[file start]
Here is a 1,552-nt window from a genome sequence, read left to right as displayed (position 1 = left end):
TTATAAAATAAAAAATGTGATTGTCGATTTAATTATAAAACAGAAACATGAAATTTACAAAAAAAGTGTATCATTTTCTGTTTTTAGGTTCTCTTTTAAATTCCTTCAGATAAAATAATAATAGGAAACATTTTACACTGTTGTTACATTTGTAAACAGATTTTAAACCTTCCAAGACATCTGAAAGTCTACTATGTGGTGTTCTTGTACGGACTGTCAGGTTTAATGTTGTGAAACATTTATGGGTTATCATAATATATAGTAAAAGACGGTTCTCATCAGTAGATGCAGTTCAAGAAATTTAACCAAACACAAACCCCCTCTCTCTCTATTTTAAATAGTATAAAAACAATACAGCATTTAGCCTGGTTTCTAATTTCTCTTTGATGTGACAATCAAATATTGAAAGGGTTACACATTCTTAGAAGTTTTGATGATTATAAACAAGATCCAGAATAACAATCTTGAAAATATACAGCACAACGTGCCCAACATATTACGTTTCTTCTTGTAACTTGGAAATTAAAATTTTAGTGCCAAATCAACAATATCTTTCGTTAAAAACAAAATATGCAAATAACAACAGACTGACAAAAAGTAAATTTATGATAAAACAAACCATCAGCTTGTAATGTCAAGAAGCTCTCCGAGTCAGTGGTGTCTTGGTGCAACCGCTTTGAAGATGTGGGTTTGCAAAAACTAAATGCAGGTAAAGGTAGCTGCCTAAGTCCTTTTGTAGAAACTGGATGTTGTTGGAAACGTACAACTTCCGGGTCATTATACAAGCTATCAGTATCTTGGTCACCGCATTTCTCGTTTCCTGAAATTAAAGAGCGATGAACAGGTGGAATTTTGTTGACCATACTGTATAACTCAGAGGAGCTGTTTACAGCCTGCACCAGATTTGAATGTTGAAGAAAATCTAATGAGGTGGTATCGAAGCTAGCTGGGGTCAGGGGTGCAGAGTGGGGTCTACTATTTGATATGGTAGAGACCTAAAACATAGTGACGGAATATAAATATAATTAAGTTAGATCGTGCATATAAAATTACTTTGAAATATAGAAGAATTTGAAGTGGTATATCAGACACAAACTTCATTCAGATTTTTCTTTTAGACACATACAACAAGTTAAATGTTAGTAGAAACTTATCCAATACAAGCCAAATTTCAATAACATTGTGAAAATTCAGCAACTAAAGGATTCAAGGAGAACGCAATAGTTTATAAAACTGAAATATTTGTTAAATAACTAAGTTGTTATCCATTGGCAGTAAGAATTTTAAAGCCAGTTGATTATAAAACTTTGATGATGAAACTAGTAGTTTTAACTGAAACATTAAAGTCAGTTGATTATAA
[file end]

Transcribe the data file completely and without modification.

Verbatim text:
Here is a 1,552-nt window from a genome sequence, read left to right as displayed (position 1 = left end):
TTATAAAATAAAAAATGTGATTGTCGATTTAATTATAAAACAGAAACATGAAATTTACAAAAAAAGTGTATCATTTTCTGTTTTTAGGTTCTCTTTTAAATTCCTTCAGATAAAATAATAATAGGAAACATTTTACACTGTTGTTACATTTGTAAACAGATTTTAAACCTTCCAAGACATCTGAAAGTCTACTATGTGGTGTTCTTGTACGGACTGTCAGGTTTAATGTTGTGAAACATTTATGGGTTATCATAATATATAGTAAAAGACGGTTCTCATCAGTAGATGCAGTTCAAGAAATTTAACCAAACACAAACCCCCTCTCTCTCTATTTTAAATAGTATAAAAACAATACAGCATTTAGCCTGGTTTCTAATTTCTCTTTGATGTGACAATCAAATATTGAAAGGGTTACACATTCTTAGAAGTTTTGATGATTATAAACAAGATCCAGAATAACAATCTTGAAAATATACAGCACAACGTGCCCAACATATTACGTTTCTTCTTGTAACTTGGAAATTAAAATTTTAGTGCCAAATCAACAATATCTTTCGTTAAAAACAAAATATGCAAATAACAACAGACTGACAAAAAGTAAATTTATGATAAAACAAACCATCAGCTTGTAATGTCAAGAAGCTCTCCGAGTCAGTGGTGTCTTGGTGCAACCGCTTTGAAGATGTGGGTTTGCAAAAACTAAATGCAGGTAAAGGTAGCTGCCTAAGTCCTTTTGTAGAAACTGGATGTTGTTGGAAACGTACAACTTCCGGGTCATTATACAAGCTATCAGTATCTTGGTCACCGCATTTCTCGTTTCCTGAAATTAAAGAGCGATGAACAGGTGGAATTTTGTTGACCATACTGTATAACTCAGAGGAGCTGTTTACAGCCTGCACCAGATTTGAATGTTGAAGAAAATCTAATGAGGTGGTATCGAAGCTAGCTGGGGTCAGGGGTGCAGAGTGGGGTCTACTATTTGATATGGTAGAGACCTAAAACATAGTGACGGAATATAAATATAATTAAGTTAGATCGTGCATATAAAATTACTTTGAAATATAGAAGAATTTGAAGTGGTATATCAGACACAAACTTCATTCAGATTTTTCTTTTAGACACATACAACAAGTTAAATGTTAGTAGAAACTTATCCAATACAAGCCAAATTTCAATAACATTGTGAAAATTCAGCAACTAAAGGATTCAAGGAGAACGCAATAGTTTATAAAACTGAAATATTTGTTAAATAACTAAGTTGTTATCCATTGGCAGTAAGAATTTTAAAGCCAGTTGATTATAAAACTTTGATGATGAAACTAGTAGTTTTAACTGAAACATTAAAGTCAGTTGATTATAA